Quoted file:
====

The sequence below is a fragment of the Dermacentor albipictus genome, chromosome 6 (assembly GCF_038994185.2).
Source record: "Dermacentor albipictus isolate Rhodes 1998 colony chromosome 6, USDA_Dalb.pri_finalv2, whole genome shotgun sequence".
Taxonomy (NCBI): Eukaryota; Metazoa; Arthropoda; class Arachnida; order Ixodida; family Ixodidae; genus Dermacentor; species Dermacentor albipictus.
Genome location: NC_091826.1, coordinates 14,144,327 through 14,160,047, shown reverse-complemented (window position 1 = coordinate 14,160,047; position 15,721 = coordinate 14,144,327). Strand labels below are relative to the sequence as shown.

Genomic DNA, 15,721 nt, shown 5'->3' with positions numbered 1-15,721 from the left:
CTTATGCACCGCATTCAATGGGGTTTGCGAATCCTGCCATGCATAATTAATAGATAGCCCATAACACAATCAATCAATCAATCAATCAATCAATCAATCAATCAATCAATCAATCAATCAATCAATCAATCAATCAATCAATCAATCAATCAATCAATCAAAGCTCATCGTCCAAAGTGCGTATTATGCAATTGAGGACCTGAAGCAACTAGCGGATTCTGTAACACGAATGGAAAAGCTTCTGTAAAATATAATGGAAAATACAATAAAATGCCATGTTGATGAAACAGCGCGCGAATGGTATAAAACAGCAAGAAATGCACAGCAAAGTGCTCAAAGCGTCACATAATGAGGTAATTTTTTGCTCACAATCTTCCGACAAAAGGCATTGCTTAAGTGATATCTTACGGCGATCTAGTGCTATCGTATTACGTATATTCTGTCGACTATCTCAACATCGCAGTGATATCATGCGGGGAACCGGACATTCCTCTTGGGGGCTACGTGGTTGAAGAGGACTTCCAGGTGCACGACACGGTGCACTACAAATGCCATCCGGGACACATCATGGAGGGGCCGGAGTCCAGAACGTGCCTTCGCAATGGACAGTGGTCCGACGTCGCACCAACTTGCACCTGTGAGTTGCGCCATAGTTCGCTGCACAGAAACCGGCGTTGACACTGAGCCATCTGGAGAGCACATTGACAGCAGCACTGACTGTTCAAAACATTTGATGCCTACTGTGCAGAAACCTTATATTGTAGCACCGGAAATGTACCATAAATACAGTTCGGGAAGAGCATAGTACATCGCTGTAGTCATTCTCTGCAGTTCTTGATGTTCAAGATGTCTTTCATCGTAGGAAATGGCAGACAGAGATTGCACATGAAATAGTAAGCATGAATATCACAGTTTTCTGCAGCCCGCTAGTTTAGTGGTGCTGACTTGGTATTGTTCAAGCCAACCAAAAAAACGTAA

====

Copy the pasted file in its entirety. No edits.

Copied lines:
The sequence below is a fragment of the Dermacentor albipictus genome, chromosome 6 (assembly GCF_038994185.2).
Source record: "Dermacentor albipictus isolate Rhodes 1998 colony chromosome 6, USDA_Dalb.pri_finalv2, whole genome shotgun sequence".
Taxonomy (NCBI): Eukaryota; Metazoa; Arthropoda; class Arachnida; order Ixodida; family Ixodidae; genus Dermacentor; species Dermacentor albipictus.
Genome location: NC_091826.1, coordinates 14,144,327 through 14,160,047, shown reverse-complemented (window position 1 = coordinate 14,160,047; position 15,721 = coordinate 14,144,327). Strand labels below are relative to the sequence as shown.

Genomic DNA, 15,721 nt, shown 5'->3' with positions numbered 1-15,721 from the left:
CTTATGCACCGCATTCAATGGGGTTTGCGAATCCTGCCATGCATAATTAATAGATAGCCCATAACACAATCAATCAATCAATCAATCAATCAATCAATCAATCAATCAATCAATCAATCAATCAATCAATCAATCAATCAATCAATCAATCAATCAATCAAAGCTCATCGTCCAAAGTGCGTATTATGCAATTGAGGACCTGAAGCAACTAGCGGATTCTGTAACACGAATGGAAAAGCTTCTGTAAAATATAATGGAAAATACAATAAAATGCCATGTTGATGAAACAGCGCGCGAATGGTATAAAACAGCAAGAAATGCACAGCAAAGTGCTCAAAGCGTCACATAATGAGGTAATTTTTTGCTCACAATCTTCCGACAAAAGGCATTGCTTAAGTGATATCTTACGGCGATCTAGTGCTATCGTATTACGTATATTCTGTCGACTATCTCAACATCGCAGTGATATCATGCGGGGAACCGGACATTCCTCTTGGGGGCTACGTGGTTGAAGAGGACTTCCAGGTGCACGACACGGTGCACTACAAATGCCATCCGGGACACATCATGGAGGGGCCGGAGTCCAGAACGTGCCTTCGCAATGGACAGTGGTCCGACGTCGCACCAACTTGCACCTGTGAGTTGCGCCATAGTTCGCTGCACAGAAACCGGCGTTGACACTGAGCCATCTGGAGAGCACATTGACAGCAGCACTGACTGTTCAAAACATTTGATGCCTACTGTGCAGAAACCTTATATTGTAGCACCGGAAATGTACCATAAATACAGTTCGGGAAGAGCATAGTACATCGCTGTAGTCATTCTCTGCAGTTCTTGATGTTCAAGATGTCTTTCATCGTAGGAAATGGCAGACAGAGATTGCACATGAAATAGTAAGCATGAATATCACAGTTTTCTGCAGCCCGCTAGTTTAGTGGTGCTGACTTGGTATTGTTCAAGCCAACCAAAAAAACGTAA